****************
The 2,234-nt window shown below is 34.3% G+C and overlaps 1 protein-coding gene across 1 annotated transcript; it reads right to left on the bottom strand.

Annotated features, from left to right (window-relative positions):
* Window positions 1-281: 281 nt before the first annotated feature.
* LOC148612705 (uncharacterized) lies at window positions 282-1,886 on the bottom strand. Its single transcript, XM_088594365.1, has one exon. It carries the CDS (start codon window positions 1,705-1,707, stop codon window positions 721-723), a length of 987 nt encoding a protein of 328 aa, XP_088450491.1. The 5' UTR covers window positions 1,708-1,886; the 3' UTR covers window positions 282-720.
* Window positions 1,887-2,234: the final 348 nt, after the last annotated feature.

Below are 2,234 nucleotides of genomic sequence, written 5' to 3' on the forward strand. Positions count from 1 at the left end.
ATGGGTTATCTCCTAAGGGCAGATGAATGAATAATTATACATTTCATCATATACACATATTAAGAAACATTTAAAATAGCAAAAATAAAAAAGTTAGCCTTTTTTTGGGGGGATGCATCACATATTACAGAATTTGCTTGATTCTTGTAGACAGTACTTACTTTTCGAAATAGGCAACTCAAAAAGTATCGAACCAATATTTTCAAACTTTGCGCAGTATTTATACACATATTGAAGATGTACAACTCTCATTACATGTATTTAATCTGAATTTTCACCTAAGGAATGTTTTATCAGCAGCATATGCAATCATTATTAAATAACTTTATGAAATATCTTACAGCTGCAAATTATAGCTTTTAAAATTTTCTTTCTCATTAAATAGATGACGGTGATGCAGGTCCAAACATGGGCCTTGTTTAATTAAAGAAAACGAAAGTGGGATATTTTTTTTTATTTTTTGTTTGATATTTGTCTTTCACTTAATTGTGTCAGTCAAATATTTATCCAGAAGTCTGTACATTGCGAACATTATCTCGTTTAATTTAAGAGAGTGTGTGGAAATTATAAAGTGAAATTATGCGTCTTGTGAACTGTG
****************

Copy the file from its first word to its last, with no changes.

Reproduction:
The 2,234-nt window shown below is 34.3% G+C and overlaps 1 protein-coding gene across 1 annotated transcript; it reads right to left on the bottom strand.

Annotated features, from left to right (window-relative positions):
* Window positions 1-281: 281 nt before the first annotated feature.
* LOC148612705 (uncharacterized) lies at window positions 282-1,886 on the bottom strand. Its single transcript, XM_088594365.1, has one exon. It carries the CDS (start codon window positions 1,705-1,707, stop codon window positions 721-723), a length of 987 nt encoding a protein of 328 aa, XP_088450491.1. The 5' UTR covers window positions 1,708-1,886; the 3' UTR covers window positions 282-720.
* Window positions 1,887-2,234: the final 348 nt, after the last annotated feature.

Below are 2,234 nucleotides of genomic sequence, written 5' to 3' on the forward strand. Positions count from 1 at the left end.
ATGGGTTATCTCCTAAGGGCAGATGAATGAATAATTATACATTTCATCATATACACATATTAAGAAACATTTAAAATAGCAAAAATAAAAAAGTTAGCCTTTTTTTGGGGGGATGCATCACATATTACAGAATTTGCTTGATTCTTGTAGACAGTACTTACTTTTCGAAATAGGCAACTCAAAAAGTATCGAACCAATATTTTCAAACTTTGCGCAGTATTTATACACATATTGAAGATGTACAACTCTCATTACATGTATTTAATCTGAATTTTCACCTAAGGAATGTTTTATCAGCAGCATATGCAATCATTATTAAATAACTTTATGAAATATCTTACAGCTGCAAATTATAGCTTTTAAAATTTTCTTTCTCATTAAATAGATGACGGTGATGCAGGTCCAAACATGGGCCTTGTTTAATTAAAGAAAACGAAAGTGGGATATTTTTTTTTATTTTTTGTTTGATATTTGTCTTTCACTTAATTGTGTCAGTCAAATATTTATCCAGAAGTCTGTACATTGCGAACATTATCTCGTTTAATTTAAGAGAGTGTGTGGAAATTATAAAGTGAAATTATGCGTCTTGTGAACTGTG